That was convoluted, wasn't it? Anyway, a lot of things the writer has done can kick me out and to me, that's if not bad writing, at least annoying. (Which of course, is different from being kicked out because of my ADHD. I used to blame the writer, or the book, for that, but I recently learned it was me, not them.)


And no, I never try to finish anything that constantly kicks me out. That's too much work for too little payoff.

electroweakstar
02-01-2013, 10:48 PM
I find myself using the term "that's bad writing" more when referring to movies or television shows. It almost always refers to the writer(s) taking a shortcut to achieve something that knocks me out of the story or makes me go "that character seriously wouldn't do that". x10 if it's obvious fan pandering (HATE). I have quit shows many times due to writing holes.

I can only think of one book I've read in the last year that fit this and it was by a BIG name paranormal author (the following book was much, much better). Said book was also riddled with typos and grammatical errors, so I might have said "lazy editing" or called it "rushed" rather than bad.

I use "poorly written" to describe bad or cliche grammar, purple prose, and writing styles that are trying way too hard. Kind of mincing words, but there you are.

I try to be more specific when it's a book that I just don't enjoy because of choices the author made. For example, I recently read a romance/adventure novel that is fairly acclaimed and I could not finish it because the male lead followed the female lead around with his eyes on her rear The. Entire. Book. Some readers might find that hot or entertaining, but I found his tent-making skills incredibly distracting and finally threw the book down despite enjoying the overall story and worldbuilding. I can't call that "bad writing", but "the author made choices I don't enjoy" might be used.

I have a really tough time putting any book down, though. Weird that it's so different from TV in that respect.

All that said... I'm super specific about stuff, but I like the simplicity of "dangerousbill" view.

leahzero
02-01-2013, 10:54 PM
If writing calls attention to itself by telling a story in the least effective way, it's bad. The story should feel effortlessly carried along by the writing. I shouldn't be wondering why the author chose to phrase things the way they did.

No. This is subjective.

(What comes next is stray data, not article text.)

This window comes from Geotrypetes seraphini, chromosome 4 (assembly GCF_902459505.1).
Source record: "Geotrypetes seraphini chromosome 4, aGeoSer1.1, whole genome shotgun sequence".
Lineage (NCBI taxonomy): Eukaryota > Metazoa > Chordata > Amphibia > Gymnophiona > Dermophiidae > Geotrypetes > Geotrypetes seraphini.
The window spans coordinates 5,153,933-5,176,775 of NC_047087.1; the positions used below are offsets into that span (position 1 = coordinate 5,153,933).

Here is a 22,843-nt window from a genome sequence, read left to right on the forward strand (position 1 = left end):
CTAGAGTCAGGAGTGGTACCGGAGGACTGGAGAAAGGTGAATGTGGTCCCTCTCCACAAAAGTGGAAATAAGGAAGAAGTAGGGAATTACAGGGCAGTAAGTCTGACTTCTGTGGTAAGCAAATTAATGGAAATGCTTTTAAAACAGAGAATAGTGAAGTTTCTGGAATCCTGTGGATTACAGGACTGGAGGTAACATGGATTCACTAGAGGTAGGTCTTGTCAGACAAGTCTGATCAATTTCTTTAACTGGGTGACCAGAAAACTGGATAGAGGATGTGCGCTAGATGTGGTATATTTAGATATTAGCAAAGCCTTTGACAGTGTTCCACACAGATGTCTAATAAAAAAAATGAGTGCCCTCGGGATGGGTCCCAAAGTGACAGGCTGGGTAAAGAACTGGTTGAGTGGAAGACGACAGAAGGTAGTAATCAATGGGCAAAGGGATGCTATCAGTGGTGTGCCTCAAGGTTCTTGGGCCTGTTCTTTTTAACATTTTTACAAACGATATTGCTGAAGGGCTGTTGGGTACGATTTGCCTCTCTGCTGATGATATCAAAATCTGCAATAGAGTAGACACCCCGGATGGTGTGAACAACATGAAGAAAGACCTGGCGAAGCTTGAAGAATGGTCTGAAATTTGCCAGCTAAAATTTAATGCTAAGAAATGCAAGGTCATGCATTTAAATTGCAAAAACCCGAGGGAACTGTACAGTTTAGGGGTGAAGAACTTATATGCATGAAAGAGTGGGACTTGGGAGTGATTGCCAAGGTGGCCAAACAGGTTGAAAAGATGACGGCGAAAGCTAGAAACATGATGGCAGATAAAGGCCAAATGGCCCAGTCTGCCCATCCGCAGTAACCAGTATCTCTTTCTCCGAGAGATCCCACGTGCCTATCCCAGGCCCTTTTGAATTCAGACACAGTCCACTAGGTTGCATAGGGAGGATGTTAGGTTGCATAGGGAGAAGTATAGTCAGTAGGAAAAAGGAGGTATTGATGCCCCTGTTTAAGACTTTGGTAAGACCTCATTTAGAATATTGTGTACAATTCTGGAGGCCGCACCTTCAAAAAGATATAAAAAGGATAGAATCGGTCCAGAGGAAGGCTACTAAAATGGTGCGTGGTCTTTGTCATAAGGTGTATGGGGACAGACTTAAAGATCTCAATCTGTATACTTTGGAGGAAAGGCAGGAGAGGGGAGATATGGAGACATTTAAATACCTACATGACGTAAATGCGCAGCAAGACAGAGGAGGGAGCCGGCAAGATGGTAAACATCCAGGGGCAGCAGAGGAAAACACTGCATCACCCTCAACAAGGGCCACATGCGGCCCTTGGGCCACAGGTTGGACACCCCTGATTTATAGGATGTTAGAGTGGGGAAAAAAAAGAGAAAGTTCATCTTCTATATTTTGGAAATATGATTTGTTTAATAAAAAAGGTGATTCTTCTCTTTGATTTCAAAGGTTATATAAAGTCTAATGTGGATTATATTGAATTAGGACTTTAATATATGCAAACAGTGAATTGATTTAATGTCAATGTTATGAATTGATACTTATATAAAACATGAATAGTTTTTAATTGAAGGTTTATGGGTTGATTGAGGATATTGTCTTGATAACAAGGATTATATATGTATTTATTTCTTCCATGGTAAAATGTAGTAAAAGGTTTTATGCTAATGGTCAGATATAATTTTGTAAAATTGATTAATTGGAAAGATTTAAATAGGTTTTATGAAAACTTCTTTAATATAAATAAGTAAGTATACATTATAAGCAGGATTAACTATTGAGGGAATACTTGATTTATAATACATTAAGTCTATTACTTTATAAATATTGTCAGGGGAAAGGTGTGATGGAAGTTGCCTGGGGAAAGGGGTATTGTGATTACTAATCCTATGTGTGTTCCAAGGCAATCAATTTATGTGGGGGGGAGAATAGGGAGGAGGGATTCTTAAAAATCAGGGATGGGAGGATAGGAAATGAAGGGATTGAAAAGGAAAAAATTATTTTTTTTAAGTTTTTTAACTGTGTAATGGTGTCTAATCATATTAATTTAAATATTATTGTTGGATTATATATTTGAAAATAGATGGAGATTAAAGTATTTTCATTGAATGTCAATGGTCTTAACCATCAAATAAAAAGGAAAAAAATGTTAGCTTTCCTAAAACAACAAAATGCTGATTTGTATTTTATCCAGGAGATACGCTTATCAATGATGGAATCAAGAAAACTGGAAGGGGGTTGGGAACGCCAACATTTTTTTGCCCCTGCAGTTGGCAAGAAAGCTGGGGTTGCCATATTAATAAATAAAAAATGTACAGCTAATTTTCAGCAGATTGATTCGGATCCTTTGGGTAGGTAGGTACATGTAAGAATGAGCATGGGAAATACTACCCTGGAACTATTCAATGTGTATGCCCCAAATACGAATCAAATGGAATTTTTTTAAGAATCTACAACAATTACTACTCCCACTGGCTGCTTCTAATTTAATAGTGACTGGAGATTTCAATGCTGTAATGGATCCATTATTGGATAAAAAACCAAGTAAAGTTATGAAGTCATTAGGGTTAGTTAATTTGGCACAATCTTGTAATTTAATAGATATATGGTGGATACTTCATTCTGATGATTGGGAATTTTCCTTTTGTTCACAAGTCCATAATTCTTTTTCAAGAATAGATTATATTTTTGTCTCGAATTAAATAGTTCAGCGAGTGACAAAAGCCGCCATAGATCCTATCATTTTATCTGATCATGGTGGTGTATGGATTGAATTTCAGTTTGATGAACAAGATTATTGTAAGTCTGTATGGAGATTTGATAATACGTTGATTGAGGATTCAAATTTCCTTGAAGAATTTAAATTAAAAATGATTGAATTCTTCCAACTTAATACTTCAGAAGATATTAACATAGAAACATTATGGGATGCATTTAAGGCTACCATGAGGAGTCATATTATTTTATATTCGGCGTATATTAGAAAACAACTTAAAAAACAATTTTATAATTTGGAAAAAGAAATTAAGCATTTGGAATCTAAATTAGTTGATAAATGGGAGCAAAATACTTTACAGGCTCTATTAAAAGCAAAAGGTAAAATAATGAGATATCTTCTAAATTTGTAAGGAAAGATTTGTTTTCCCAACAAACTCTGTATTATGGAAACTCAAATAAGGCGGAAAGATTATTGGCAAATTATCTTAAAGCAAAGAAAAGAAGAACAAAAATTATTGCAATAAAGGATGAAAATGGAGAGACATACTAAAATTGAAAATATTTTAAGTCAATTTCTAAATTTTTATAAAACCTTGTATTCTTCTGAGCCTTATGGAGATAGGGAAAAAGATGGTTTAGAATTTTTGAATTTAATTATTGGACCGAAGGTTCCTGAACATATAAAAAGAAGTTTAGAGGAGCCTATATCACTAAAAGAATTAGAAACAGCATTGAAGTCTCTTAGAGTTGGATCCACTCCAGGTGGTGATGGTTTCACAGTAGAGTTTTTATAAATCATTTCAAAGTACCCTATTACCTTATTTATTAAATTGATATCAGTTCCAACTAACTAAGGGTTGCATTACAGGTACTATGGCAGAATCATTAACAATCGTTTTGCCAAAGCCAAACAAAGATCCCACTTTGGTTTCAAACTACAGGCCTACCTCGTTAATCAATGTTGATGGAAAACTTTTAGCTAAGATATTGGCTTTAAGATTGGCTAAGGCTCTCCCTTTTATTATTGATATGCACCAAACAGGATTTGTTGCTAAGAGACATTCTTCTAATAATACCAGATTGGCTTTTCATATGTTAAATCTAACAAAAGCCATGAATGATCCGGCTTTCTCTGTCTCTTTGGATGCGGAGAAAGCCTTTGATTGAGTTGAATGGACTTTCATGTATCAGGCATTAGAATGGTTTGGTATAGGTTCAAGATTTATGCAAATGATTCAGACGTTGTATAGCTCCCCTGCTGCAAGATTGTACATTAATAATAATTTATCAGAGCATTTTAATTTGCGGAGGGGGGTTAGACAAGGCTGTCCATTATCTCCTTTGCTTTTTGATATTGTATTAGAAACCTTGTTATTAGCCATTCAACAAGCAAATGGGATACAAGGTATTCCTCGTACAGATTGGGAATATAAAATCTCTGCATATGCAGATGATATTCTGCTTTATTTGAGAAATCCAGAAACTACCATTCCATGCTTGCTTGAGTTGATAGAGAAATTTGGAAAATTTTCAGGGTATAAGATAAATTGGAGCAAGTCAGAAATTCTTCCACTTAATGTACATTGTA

Sometimes I read a book EXPRESSLY FOR the prose. Because it's luscious, decadent, and calls all sorts of attention to itself, in a wonderful way.

"Bad writing" is subjective. We can point to objective grammatical and mechanical errors*, but aside from that, it's all opinion.


* Though even these can be deliberately and artfully done. See: the poet e.e. cummings; the novelist Cormac McCarthy; et al.

Kittens Starburst
02-01-2013, 11:00 PM
I read a cop story the other week, which I'd class as bad writing. It was filled with silly speech tags, including a 'mused' every two or three pages - and there actually wasn't much by way of musing going on. The writer was also obsessed with recreating the 80s, but the only way he did it was constant, heavy-handed musical references. This was fun at first but just got silly and bizarre. And then there was all the 'As you know, there's been a miners' strike going on for the last eight months and we've been drafted up from London to help the local bobbies' kind of dialogue. Then the author ended the story leaving most of the questions unanswered. Nothing on the cover indicated there would be a sequel!

Now this might get me pelted with large red mushy tomatoes, rotten yellow turnips, wilted leafy cabbages and uncooked dirty potatoes, while my standard-sized head with its grey-blue eyes and alabaster skin is poking out the round hole in the wooden, splintered stocks, but I'm also not a fan of the George RR Martin way of hitting the reader with a whole load of ikea catalogue description. Give us description if you like but work it into the action fer gawd's sake.

Riley
02-01-2013, 11:13 PM
For me, bad writing means a lot of things. Probably thousands of things, even. Good thing it's like pornography: you know it when you see it.

quicklime
02-01-2013, 11:21 PM
as mentioned, there is lots of components to good writing, and "bad writing" is a case where any one, or more, is glaringly obvious. It could be grammar, pacing, exposition, purple prose, etc. etc. etc.

quicklime
02-01-2013, 11:22 PM
Good thing it's like pornography: you know it when you see it.


Bad writing is like pornography. After the first 45 minutes or so, I take my hand out of my pants and walk away, disgusted.

DeleyanLee
02-01-2013, 11:30 PM
"Bad writing" is anything put on the page that doesn't get the story the author is trying to tell into my (the Reader's) head, plain and simple.

Once the story is in my head and I'm invested in it, I don't care about all kinds of "writing mistakes". I honestly don't notice them at all and can remember the story fondly despite all the "errors".

I have not seen much "bad writing" in published books, mind you. I've seen writing styles that I don't enjoy (Tolkien leaps to mind immediately), and I've seen typos, etc, that happen no matter what in fiction, but I rarely see published writing that I can't glean what the story is. Whether or not I like the story is a completely different question.

flapperphilosopher
02-01-2013, 11:32 PM
I agree with pretty much all the above. I have an especially low tolerance for wordiness, purple prose, head-hopping, and bad dialogue (which is a whole issue onto itself!).